Raban also is acutely aware of the importance the Internet is playing in today’s business setting. He notes the company is in the process of advancing its online presence to best connect with its customers.

“For us, I’m not totally convinced the Internet is fast enough,” he says. “We know customers want product immediately, but there are a lot of moving parts. A customer might want five of this, six of that and seven of this and they need it to go to this address with this tagging information. To get all that input yourself on the Internet and being able to relay that we got the inquiry and will get it out today without verbal confirmation can be a challenge. We have to make sure we are accommodating customers wherever they are and however they want to do business with us.”


Looking ahead

Another key driver for Raban is the fact he’s carrying on with the company his grandfather started from scratch in 1947.

“It’s hard to say what Industrial Valco means to me without crying, quite frankly,” he says. “My grandfather’s main goal with this company was to feed his family, not create this niche. His guiding principles are still in place. Industrial Valco is my family. Our family of employees has been providing for us the last 67 years with their labor, heart and soul. They have grown this company and are driven to do better for our customers. Our people set us apart, for sure.”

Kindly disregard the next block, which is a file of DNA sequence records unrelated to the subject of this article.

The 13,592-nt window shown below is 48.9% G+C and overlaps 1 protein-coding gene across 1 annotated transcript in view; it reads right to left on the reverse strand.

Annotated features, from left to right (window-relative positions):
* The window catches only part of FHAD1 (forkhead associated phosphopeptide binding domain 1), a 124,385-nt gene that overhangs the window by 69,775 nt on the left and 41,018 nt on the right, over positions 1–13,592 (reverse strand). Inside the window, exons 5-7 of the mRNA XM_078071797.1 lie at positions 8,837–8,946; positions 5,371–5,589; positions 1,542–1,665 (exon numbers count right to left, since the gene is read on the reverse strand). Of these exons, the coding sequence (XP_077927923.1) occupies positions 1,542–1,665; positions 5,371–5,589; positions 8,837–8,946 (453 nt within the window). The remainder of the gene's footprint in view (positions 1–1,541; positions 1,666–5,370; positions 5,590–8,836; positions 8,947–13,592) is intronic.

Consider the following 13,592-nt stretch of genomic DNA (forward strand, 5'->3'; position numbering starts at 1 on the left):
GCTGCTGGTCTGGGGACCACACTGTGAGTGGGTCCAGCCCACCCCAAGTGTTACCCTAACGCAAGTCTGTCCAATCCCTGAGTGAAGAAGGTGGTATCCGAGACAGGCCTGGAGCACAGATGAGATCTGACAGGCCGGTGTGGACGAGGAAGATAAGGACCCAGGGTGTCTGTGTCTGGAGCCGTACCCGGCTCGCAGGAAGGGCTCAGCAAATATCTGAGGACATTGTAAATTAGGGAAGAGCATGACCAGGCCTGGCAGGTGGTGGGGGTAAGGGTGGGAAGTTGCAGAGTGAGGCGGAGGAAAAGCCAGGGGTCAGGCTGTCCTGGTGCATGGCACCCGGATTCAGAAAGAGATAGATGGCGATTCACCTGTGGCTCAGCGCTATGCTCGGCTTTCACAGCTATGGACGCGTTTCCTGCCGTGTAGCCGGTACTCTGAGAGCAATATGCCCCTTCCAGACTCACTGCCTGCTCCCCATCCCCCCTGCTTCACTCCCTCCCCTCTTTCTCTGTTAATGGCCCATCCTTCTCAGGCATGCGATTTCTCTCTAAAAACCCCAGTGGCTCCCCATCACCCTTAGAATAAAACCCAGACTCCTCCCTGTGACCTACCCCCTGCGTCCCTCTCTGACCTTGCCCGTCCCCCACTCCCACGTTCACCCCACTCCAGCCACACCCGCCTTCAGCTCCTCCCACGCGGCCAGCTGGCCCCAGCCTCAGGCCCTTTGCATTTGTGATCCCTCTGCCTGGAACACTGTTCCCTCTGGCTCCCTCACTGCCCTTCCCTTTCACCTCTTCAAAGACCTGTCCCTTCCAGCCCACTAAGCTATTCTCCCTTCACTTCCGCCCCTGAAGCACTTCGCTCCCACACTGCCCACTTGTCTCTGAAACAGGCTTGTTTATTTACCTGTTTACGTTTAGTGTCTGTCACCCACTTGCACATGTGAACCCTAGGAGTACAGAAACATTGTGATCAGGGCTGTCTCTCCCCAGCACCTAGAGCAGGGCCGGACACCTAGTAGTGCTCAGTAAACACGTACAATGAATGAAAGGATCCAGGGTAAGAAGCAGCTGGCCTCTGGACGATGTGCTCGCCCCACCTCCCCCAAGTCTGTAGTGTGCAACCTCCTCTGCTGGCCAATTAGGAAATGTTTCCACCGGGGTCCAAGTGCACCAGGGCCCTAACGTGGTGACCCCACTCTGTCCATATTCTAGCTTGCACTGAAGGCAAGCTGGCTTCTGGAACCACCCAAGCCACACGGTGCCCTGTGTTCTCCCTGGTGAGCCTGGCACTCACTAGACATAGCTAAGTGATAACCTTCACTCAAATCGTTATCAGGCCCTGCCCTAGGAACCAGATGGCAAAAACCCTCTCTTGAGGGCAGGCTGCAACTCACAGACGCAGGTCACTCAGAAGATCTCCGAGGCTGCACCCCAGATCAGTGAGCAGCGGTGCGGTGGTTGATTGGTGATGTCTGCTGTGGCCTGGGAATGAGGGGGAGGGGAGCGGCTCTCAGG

Eddie Lujan, the company’s territory manager for the West Coast, adds: “We’re blessed with a great team to work with. Rob has created a family environment and a great company culture.”

With a forward-thinking game plan squarely in place, Raban is optimistic about Industrial Valco’s future in the master-distribution landscape. “I see us growing internationally and I see us getting into some more specialized products,” he says. “I see us being a bigger value to our customers. Our core value is to make it easy for our customers. The customer has a variety of needs and we want to handle those needs so they don’t have to worry.”

Vick adds: “Service is what we sell. We get you what you need, when you need it and at a competitive price. Nothing is more exciting or satisfying than being known as the problem-solver.”